By Derek Farr, Executive Director, Better Idaho

There was one question heard over and over again at the refugee rally on the steps of the Idaho Capitol Saturday.

“What the hell has happened to our country?”

Here’s my take.

A diverse, respectful and peaceful crowd listens to speakers on the steps of the Capitol.
A diverse, respectful and peaceful crowd listens to speakers on the steps of the Capitol.

It was a crisp yet sunny day. Jefferson Street bisected two groups of Americans who are further apart politically than any street is wide. On the Capitol side, 700 people rallied for the American values of strength, compassion, inclusion, and acceptance.

On the other side of the street, 175 people rallied for the American values of fear, intolerance, xenophobia, and hate.

Don’t doubt it. All of these values are American values.

It’s been well documented what happens when American policymakers succumb to those latter values. Few Americans are prideful of the Japanese internment camps of World War II or this country’s refusal to accept Jewish refugees in 1939.

A man, who heckled loudly during the refugee rally, yells at a woman.
A man, who heckled loudly during the refugee rally, yells at attendees.

Naively, we thought those days were behind us.

Saturday proved those illusions are wrong.

Not only is there a lot of anger in this country, the anger is blowing over.

It’s important to note that the protesters on Saturday were not a loose confederation of angry uncles. They were organized by two groups. One was ACT! For America, a radical anti-Muslim group that has tapped into the bigotry of the far right.

Eric Parker at the Bundy ranch (top) and at the Capitol on Saturday.
Eric Parker at the Bundy ranch (top) and at the Capitol on Saturday.

The other group is the III%, a para-military extremist group that has gone from supporting illegal grazing and mining operations to embracing an anti-everybody-else agenda. The group claims to be defending the Constitution.

The III% gained national notoriety when its vice president, Eric Parker, was photographed pointing an assault rifle at BLM law enforcement officers during the Cliven Bundy standoff in Nevada. Apparently, the III% thinks the Constitution is keen on old men stealing from U.S. taxpayers.

Parker was also at Saturday’s rally. He wore an earpiece like a security officer and waved the stars and stripes to remind rally-goers that his values of hostility and exclusion are deeply embedded in the psyche of too many Americans.

Ten years ago, I would have dismissed Parker and the III% as anti-government radicals who have no influence on the civic process.

But times have changed.

Gradually, we’ve seen the radicals’ values slip into the mainstream.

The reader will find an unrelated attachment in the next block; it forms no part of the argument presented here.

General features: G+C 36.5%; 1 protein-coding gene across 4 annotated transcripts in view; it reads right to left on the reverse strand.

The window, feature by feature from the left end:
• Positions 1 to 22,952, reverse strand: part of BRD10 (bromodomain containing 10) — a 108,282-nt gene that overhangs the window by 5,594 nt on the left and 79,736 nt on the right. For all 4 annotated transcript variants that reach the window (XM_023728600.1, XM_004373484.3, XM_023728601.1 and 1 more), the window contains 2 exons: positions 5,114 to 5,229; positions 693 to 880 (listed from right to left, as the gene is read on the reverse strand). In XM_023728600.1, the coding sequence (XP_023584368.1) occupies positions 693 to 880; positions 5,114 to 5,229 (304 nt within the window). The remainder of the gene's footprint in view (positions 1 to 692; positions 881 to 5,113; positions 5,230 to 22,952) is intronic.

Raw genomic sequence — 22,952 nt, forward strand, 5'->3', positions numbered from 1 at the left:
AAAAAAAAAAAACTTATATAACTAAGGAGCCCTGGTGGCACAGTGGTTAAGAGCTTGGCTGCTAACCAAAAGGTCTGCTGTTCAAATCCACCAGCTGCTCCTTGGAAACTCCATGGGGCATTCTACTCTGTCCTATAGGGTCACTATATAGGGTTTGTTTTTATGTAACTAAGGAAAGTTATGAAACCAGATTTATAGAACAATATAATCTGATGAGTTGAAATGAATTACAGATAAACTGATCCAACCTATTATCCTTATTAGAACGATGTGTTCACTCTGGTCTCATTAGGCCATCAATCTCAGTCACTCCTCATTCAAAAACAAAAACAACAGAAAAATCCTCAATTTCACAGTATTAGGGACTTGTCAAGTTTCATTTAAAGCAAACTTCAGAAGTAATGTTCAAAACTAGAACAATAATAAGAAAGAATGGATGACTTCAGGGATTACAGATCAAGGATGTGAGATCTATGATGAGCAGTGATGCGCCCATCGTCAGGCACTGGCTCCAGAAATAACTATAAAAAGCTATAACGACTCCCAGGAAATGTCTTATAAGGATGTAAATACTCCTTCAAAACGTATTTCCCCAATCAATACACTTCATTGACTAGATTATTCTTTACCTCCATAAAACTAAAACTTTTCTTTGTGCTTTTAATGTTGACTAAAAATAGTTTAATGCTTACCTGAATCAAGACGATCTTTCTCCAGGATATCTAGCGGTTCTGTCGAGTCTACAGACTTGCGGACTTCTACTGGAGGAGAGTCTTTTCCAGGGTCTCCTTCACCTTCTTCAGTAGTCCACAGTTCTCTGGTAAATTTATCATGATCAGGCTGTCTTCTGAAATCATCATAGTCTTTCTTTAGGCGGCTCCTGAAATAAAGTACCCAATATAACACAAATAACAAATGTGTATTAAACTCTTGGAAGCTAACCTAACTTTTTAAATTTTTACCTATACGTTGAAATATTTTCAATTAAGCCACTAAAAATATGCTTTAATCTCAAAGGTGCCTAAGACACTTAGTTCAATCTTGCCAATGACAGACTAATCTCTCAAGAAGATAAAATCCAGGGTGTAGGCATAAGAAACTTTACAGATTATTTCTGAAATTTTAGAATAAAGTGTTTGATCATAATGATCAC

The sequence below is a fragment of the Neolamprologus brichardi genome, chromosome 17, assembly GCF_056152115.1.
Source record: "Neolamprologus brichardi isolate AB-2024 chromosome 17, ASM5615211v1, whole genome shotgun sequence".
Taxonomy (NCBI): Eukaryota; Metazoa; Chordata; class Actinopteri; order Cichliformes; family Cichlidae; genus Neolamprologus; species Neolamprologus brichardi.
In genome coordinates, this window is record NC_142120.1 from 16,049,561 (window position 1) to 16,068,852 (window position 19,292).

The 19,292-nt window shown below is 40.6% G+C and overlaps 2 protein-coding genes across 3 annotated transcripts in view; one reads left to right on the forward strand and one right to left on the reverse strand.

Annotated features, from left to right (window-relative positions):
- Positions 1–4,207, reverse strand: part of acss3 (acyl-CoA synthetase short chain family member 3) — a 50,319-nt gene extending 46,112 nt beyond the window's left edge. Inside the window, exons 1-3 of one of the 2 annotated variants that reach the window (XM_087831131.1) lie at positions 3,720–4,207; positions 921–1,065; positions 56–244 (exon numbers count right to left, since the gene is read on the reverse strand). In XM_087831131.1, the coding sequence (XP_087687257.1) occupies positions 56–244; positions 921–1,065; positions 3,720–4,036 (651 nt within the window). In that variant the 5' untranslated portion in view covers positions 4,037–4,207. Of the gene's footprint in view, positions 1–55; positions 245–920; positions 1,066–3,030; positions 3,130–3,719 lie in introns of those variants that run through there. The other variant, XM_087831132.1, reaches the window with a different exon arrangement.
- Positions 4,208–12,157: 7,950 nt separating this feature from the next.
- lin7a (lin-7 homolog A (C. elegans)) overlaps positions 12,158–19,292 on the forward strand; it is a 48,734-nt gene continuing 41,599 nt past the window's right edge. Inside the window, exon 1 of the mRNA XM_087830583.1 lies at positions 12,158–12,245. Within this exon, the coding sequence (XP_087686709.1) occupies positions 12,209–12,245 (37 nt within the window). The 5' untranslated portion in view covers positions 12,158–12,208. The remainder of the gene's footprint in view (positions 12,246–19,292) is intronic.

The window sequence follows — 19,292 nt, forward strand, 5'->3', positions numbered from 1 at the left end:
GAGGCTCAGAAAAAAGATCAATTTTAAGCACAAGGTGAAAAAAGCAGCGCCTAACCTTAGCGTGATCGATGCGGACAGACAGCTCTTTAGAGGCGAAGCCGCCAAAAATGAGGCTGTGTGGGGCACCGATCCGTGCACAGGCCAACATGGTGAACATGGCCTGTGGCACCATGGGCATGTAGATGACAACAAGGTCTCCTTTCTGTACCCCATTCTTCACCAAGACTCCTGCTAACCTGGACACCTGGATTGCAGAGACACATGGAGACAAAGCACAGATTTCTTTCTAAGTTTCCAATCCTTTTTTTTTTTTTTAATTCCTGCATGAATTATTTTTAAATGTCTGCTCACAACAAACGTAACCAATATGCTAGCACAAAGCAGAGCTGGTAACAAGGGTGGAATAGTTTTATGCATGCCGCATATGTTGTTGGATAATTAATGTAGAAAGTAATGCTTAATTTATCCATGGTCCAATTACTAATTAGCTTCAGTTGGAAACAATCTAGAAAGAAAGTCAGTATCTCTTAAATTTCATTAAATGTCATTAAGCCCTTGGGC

Idaho: First in Fear

Long before the issue of Syrian refugees went national, Idaho’s right wing was stoking the fires of fear. In March, Rep. Vito Barbieri invited an anti-Muslim pastor to the Capitol to speak. That talk led to a special session after nine GOP lawmakers — citing irrational fears of sharia law — killed funding for the state’s child support enforcement.

DSC_4027Months later, a group founded by a right-wing militant Rick Martin began an assault against the College of Southern Idaho’s Refugee Center.

Ten years ago, Barbieri and Martin would have been easily dismissed as unhinged loonies on the other side of the street.

Today, in the era of Trump, they have company. On this issue, Sens. Crapo and Risch, Reps. Labrador and Simpson and Gov. Otter all embrace the values of Barbieri, Martin, and the III%.

They have decided that 10,000 heavily-vetted Syrian war refugees — the victims of ISIS and the Syrian despot, Bashar al-Assad — are an existential threat. Never mind that nearly 70 million foreigners travel through this country every year and 18 million of those aren’t even required to get a visa.

Unfortunately, the militant fringe has a record of influencing public policy in Idaho. The results are never good.

  • In 2013, a Utahan named Ken Ivory started an anti-government movement that demands the privatization of our public lands. Instead of brushing him off, Idaho lawmakers voted to study his unconstitutional plan.
  • Last summer, the radical right disrupted the Idaho GOP’s state convention over healthcare reform. To this day, 78,000 working Idahoans have no access to health insurance.
  • In May, irrational fears of sharia law prompted a special legislative session after GOP lawmakers voted against a child support enforcement bill that provided Idaho’s single-parent families with $200 million in payments they are owed.
  • Using tepid language that has been criticized by the militant right, Gov. Otter on Monday succumbed to America’s darker values and asked that the U.S. refugee program be halted. The meek verbiage suggests he was uncomfortable with the decision. Meanwhile, his wife said he was wrong.

So what the hell happened to our country?

It’s not like the far right didn’t exist until recently. It’s always been there, festering in the shadows. What’s really happening to our country isn’t so much about them. Instead, it has to do with a political party and its politicians who stand, shoulder to shoulder, with the militant right.

Need proof?

Syrian invation Stephen YatesIn case you’re asking, “Who is Stephen Yates?”

He’s the Idaho Republican Party Chairman.

If you think 10,000 refugees in a nation of 350 million people is an invasion, you should probably be hanging out with Parker and the III% clan of Know-Nothings.

American values are diverse. On occasion, Americans succumb to the dark values of fear, intolerance, xenophobia, and hate. On Saturday, those values were well represented.

It is our responsibility to keep those values out of the civic process.

It would be nice if Republicans felt the same way. The truth is, they should.

Because if GOP leaders aren’t careful, their party is going to look like this.